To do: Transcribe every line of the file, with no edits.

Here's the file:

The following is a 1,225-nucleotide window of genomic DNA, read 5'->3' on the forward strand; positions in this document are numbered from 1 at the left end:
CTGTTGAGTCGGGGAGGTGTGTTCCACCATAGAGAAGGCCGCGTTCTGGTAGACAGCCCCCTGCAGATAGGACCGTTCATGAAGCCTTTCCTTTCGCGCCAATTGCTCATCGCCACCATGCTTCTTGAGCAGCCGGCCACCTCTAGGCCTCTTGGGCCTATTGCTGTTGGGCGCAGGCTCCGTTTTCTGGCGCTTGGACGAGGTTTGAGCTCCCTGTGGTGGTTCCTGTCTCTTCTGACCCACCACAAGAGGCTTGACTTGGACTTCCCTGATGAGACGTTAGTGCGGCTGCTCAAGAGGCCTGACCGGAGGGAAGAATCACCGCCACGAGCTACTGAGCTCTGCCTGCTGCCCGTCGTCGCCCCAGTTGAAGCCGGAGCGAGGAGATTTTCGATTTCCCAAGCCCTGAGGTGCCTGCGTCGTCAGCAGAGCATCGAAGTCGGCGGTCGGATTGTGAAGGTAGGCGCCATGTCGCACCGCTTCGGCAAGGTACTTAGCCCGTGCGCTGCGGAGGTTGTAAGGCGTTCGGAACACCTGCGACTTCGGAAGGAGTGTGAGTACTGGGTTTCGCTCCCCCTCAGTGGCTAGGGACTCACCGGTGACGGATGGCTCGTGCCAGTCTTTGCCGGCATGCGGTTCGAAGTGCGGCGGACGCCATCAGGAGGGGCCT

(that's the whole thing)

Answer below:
The following is a 1,225-nucleotide window of genomic DNA, read 5'->3' on the forward strand; positions in this document are numbered from 1 at the left end:
CTGTTGAGTCGGGGAGGTGTGTTCCACCATAGAGAAGGCCGCGTTCTGGTAGACAGCCCCCTGCAGATAGGACCGTTCATGAAGCCTTTCCTTTCGCGCCAATTGCTCATCGCCACCATGCTTCTTGAGCAGCCGGCCACCTCTAGGCCTCTTGGGCCTATTGCTGTTGGGCGCAGGCTCCGTTTTCTGGCGCTTGGACGAGGTTTGAGCTCCCTGTGGTGGTTCCTGTCTCTTCTGACCCACCACAAGAGGCTTGACTTGGACTTCCCTGATGAGACGTTAGTGCGGCTGCTCAAGAGGCCTGACCGGAGGGAAGAATCACCGCCACGAGCTACTGAGCTCTGCCTGCTGCCCGTCGTCGCCCCAGTTGAAGCCGGAGCGAGGAGATTTTCGATTTCCCAAGCCCTGAGGTGCCTGCGTCGTCAGCAGAGCATCGAAGTCGGCGGTCGGATTGTGAAGGTAGGCGCCATGTCGCACCGCTTCGGCAAGGTACTTAGCCCGTGCGCTGCGGAGGTTGTAAGGCGTTCGGAACACCTGCGACTTCGGAAGGAGTGTGAGTACTGGGTTTCGCTCCCCCTCAGTGGCTAGGGACTCACCGGTGACGGATGGCTCGTGCCAGTCTTTGCCGGCATGCGGTTCGAAGTGCGGCGGACGCCATCAGGAGGGGCCT